Unit Vector

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  • #1
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1. The problem statement, all variables and given/known dat

A car travels 20 mi at 60 degrees north of west, then 35 mi at 45 degrees north of east.

Express each displacement vector in unit vector notation. Take the +x-axis due east and the +y-axis due north. Use the component method to obtain the resultant displacement vector in unit vector notation.

Homework Equations


[tex]\ A = \ A_x i + \ A_y j[/tex]
[tex]\ B = \ B_x i + \ B_y j[/tex]
[tex]\ C = \ C_x i + \ C_y j[/tex]


The Attempt at a Solution



A= -20sin60i+35cos60j
B=35cos45i+20sin45
C=?

How do I find C, since no lengths were given. Did I do A and B correctly?
 
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Answers and Replies

  • #2
berkeman
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1. The problem statement, all variables and given/known dat

A car travels 20 mi at 60 degrees north of west, then 35 mi at 45 degrees north of east.

Express each displacement vector in unit vector notation. Take the +x-axis due east and the +y-axis due north. Use the component method to obtain the resultant displacement vector in unit vector notation.

Homework Equations


[tex]\ A = \ A_x i + \ A_y j[/tex]
[tex]\ B = \ B_x i + \ B_y j[/tex]
[tex]\ C = \ C_x i + \ C_y j[/tex]


The Attempt at a Solution



A= -20sin60i+35cos60j=7.5
B=35cos45i+20sin45=10.6
C=?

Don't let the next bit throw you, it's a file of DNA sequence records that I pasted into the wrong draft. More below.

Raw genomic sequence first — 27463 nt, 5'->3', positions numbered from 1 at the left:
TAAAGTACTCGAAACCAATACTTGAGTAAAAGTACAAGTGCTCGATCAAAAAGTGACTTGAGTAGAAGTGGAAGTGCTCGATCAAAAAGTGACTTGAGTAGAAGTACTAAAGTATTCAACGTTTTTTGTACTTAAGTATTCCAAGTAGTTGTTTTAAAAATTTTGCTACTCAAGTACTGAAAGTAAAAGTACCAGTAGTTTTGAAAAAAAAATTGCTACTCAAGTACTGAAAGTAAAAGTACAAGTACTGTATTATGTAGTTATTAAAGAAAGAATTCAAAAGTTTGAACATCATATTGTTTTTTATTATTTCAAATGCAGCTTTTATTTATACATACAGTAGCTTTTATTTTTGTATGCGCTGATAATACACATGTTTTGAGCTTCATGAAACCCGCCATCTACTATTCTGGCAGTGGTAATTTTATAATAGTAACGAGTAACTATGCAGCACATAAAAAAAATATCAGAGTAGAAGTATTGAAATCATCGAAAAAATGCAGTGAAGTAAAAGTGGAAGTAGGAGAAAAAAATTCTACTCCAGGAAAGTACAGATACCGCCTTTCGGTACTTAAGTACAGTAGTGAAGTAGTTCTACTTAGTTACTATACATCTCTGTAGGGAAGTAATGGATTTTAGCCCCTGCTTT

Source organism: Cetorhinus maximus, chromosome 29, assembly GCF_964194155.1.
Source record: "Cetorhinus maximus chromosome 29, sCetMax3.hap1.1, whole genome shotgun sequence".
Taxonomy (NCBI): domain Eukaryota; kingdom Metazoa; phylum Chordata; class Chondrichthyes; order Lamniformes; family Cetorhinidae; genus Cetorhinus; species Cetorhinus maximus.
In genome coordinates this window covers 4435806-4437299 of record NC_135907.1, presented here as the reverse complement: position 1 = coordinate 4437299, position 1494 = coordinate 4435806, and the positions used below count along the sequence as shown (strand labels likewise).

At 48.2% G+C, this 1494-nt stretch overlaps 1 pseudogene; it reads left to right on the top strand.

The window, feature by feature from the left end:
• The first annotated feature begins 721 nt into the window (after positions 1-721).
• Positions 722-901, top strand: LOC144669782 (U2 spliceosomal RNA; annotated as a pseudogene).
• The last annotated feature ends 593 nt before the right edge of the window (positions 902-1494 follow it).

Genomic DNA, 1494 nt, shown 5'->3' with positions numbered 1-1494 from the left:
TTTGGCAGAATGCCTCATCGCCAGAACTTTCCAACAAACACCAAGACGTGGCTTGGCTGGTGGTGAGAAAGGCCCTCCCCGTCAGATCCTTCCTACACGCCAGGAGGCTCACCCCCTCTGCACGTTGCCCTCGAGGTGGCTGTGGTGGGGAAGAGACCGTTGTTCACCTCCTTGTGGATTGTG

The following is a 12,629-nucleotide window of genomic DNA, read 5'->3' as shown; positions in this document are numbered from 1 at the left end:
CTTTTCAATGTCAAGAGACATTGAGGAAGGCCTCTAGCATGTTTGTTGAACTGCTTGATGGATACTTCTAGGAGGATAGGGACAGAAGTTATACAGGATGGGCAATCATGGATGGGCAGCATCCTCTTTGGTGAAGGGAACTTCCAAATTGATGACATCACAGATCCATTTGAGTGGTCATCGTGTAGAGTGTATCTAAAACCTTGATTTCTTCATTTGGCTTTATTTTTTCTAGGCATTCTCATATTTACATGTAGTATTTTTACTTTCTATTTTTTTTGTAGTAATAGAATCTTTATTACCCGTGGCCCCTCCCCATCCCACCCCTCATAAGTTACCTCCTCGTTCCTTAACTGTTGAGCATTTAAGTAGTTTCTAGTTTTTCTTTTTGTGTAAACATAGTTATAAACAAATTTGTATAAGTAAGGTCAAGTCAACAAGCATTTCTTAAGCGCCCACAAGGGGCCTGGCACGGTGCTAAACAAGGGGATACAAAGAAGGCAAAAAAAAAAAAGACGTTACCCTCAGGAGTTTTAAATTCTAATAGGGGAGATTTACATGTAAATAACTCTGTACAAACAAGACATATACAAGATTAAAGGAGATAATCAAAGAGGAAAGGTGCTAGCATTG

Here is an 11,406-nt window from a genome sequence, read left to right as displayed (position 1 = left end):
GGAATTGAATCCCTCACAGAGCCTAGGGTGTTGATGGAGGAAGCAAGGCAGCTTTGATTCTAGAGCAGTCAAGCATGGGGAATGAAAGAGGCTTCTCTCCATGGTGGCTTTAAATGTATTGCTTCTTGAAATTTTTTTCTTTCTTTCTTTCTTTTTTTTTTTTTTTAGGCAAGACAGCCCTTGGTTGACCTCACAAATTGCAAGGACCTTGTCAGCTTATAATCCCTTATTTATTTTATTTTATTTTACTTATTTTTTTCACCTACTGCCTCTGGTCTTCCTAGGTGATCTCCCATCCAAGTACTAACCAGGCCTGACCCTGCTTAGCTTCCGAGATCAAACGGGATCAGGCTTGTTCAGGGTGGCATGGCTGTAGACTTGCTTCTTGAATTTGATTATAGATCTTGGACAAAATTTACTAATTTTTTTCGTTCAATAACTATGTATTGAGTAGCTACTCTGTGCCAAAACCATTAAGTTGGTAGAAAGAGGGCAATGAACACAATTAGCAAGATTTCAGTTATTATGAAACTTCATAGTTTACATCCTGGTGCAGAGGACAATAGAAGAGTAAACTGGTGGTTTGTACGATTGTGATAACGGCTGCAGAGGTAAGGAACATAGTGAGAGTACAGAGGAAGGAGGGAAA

How do I find C, since no lengths were given. Did I do A and B correctly?
The solutions look incorrect so far. For A, both the x and y components involve the 20 mile displacement, and for B, both the x and y components involve the 35 mile displacement. Also, can you show a sketch that shows how you determine when to use the cos() and when to use the sin() to find the components on the x & y axes?

Finally, you are indeed given the lengths of 20 and 35 miles, so you will be able to calculate the sum vector C = A + B. :smile:
 
  • #3
berkeman
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A= -20sin60i+35cos60j=7.5
Also, you can't reduce the vector components down to a single scalar number "7.5". Vectors have a magnitude and a displacement, and can be expressed as that two number combination, or in rectangular component form. Are you familiar with how to convert between those two forms?
 
  • #4
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Also, you can't reduce the vector components down to a single scalar number "7.5". Vectors have a magnitude and a displacement, and can be expressed as that two number combination, or in rectangular component form. Are you familiar with how to convert between those two forms?
Oh yes you are right. But are the sin and cos right?

I do not know to convert to rectangular component form. I think we are suppose to put it in unit vector notation.
 

Attachments

  • #6
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No. I mentioned what was wrong in my first reply.

And for converting between polar and rectangular formats of vectors, use this type of figure:

http://www.teacherschoice.com.au/maths_library/coordinates/polar_7.gif
polar_7.gif
Okay I redid everything and found: